There’s a lot of interest in the California midterm elections because of two well-known business ladies, Meg Whitman (former-CEO of eBay) and Carly Fiorina (former-CEO of Hewlett-Packard). Of course, California’s economy and fiscal position are in a death march. All kinds of capitalists and entrepreneurs are running away from the state’s high taxes and over-regulations. (Among other palaces, they’re headed to Texas.) But Whitman and Fiorina -- because they are women and former big-business honchos -- lend some glamour and renewed interest to California Republicans.
I have not interviewed Carly Fiorina recently -- that’s on the schedule. (Fiorina hopes to beat Barbara Boxer in the U.S. Senate race.) But I did interview Meg Whitman, along with her Republican gubernatorial primary opponent, Steve Poizner, a statewide-elected GOP official who is himself a very wealthy and successful high-tech entrepreneur.
Being of relatively sound mind and chock full of sense and sensibility, I am not taking a position on the Whitman-Poizner primary. But I will say this: Mr. Poizner has a very strong, across-the-board, 10 percent tax-rate-reduction plan for personal income, sales taxes, and business taxes, and a 50 percent reduction plan for the state’s capital-gains tax. He cited Arthur Laffer in my interview with him, and essentially declared himself a pro-growth supply-sider.
Ms. Whitman was vague on tax policy. When asked if she would support a 5 to 6 percent flat-tax rate, she said she’d look at it. But her top priority is to cut state spending -- a very important mission. She wants to lower taxes down the road, but nothing specific yet.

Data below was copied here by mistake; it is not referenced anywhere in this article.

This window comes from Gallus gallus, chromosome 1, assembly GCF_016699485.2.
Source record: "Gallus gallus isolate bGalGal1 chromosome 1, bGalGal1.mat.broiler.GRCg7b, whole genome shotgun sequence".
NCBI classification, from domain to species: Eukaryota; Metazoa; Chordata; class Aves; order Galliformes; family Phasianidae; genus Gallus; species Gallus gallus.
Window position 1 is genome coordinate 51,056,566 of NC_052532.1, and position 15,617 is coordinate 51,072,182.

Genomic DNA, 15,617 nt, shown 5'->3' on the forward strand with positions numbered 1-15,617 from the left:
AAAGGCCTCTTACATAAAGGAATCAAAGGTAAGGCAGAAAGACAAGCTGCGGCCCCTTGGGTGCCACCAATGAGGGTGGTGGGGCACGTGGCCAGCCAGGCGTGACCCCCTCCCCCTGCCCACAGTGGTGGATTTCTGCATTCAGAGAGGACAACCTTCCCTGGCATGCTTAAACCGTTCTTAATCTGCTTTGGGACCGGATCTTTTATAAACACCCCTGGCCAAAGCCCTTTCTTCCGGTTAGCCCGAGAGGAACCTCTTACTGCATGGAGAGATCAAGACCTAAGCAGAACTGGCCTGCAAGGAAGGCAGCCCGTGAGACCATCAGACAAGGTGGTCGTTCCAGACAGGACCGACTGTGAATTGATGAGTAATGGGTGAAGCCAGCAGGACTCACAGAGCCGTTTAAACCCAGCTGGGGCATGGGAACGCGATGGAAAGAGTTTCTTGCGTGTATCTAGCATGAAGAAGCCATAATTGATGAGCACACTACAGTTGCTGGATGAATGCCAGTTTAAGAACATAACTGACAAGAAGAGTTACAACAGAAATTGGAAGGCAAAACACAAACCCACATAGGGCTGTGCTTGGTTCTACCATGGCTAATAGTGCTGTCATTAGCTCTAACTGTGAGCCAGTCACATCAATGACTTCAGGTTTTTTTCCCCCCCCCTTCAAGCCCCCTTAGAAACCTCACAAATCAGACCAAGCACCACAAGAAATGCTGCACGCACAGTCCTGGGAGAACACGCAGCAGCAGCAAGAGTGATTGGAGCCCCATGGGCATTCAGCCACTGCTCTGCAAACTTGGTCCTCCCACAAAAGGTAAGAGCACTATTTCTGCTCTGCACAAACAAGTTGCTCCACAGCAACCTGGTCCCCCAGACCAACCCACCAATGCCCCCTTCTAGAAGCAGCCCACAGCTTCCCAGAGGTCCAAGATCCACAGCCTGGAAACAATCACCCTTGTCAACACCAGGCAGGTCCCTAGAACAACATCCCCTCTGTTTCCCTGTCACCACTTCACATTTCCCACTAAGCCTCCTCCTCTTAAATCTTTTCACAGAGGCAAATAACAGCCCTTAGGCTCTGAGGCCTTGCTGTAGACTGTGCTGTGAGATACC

Both Whitman and Poizner favor heavy use of the governor’s line-item veto, and both want tort reform to reduce business costs. Ms. Whitman would somewhat roll back California’s onerous cap-and-trade policy, while Poizner would freeze the whole plan.
Most observers believe Meg Whitman has the greater star power in the race. However, both candidates are going to spend a lot of money. As I said, I’m not choosing sides right now. But it was interesting to hear Mr. Poizner’s almost pure, supply-side, Laffer Curve-driven, tax-cut rhetoric. I can’t help but wonder if Meg Whitman won’t jump on this bandwagon before it’s all said and done.
It will be a Republican year in 2010, and the GOP could pick off the California statehouse and use it as a tax-cutting, limited-government model with national impact -- in ways that Gov. Arnold Schwarzenegger never did.